The Trust Register should also be updated within 90 days of any changes to a trust’s details or associated parties. Where trustees submit a UK self-assessment tax return, the trustees must also declare therein that the register is up to date.
How can Withers help you?
Withers LLP is able to offer through its Trust Management Group a highly professional and dedicated service to trustees, in registering and maintaining a trust’s records on the Trust Register.
We can determine whether there is an initial requirement to register and guide trustees through the process set out above.
We provide a clear succinct format for obtaining the required information for registration.
Process the detailed trust information and make the trustees TRS submission and declaration as their appointed agent.
We can update the Trust Register when there are changes to the Trust such as change of trustees, change of beneficiaries, change of contact details etc.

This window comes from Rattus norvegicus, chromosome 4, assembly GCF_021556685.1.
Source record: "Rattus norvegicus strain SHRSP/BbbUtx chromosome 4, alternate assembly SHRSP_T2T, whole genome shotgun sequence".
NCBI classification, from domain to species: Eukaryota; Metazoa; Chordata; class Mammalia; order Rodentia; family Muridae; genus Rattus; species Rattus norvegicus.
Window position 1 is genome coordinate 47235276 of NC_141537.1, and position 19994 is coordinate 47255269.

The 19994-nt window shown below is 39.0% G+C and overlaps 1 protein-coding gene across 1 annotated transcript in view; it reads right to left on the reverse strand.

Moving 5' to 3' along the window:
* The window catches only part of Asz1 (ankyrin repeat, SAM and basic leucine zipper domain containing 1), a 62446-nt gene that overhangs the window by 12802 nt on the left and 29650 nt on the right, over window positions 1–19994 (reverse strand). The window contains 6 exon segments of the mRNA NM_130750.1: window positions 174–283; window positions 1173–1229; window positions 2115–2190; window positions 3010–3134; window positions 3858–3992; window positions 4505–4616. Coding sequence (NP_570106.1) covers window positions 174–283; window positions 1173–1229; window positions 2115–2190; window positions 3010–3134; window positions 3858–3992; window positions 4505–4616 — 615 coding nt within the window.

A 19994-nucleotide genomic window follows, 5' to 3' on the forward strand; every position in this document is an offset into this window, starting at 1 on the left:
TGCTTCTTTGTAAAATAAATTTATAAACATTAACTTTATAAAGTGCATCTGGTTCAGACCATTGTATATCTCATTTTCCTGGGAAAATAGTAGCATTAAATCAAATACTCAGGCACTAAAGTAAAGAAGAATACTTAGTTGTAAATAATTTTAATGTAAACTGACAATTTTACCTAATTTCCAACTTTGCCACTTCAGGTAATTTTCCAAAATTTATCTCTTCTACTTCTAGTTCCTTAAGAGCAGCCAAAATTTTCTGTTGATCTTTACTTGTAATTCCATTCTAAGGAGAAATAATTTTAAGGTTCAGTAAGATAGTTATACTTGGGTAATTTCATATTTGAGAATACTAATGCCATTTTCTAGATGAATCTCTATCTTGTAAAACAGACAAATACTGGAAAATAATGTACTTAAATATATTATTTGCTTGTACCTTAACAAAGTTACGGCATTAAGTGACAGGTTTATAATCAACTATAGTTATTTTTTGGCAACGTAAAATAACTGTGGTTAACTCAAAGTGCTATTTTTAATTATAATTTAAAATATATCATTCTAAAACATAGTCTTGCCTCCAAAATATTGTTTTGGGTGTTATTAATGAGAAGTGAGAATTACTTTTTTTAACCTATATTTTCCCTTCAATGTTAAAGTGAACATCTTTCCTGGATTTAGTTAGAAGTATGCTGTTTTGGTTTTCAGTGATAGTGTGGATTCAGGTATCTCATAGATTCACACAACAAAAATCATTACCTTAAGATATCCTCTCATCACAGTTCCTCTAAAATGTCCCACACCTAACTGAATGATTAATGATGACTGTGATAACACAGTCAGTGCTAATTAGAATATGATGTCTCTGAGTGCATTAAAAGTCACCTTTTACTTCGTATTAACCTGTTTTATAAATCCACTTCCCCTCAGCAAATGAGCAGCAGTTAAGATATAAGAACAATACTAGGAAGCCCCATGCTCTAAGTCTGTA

We can maintain the Trust Register on an annual basis and will share the details previously registered so that the details can be considered for updates, as required.
Terms and conditions
The firm’s terms and conditions of business in force from time to time will apply and Withers LLP reserves the right to charge additional fees for any matters arising which do not occur in the normal course of business.
To find out more
If you would like to know more about our firm and our areas of expertise, please speak to your usual Withers contact or any of the authors of this article.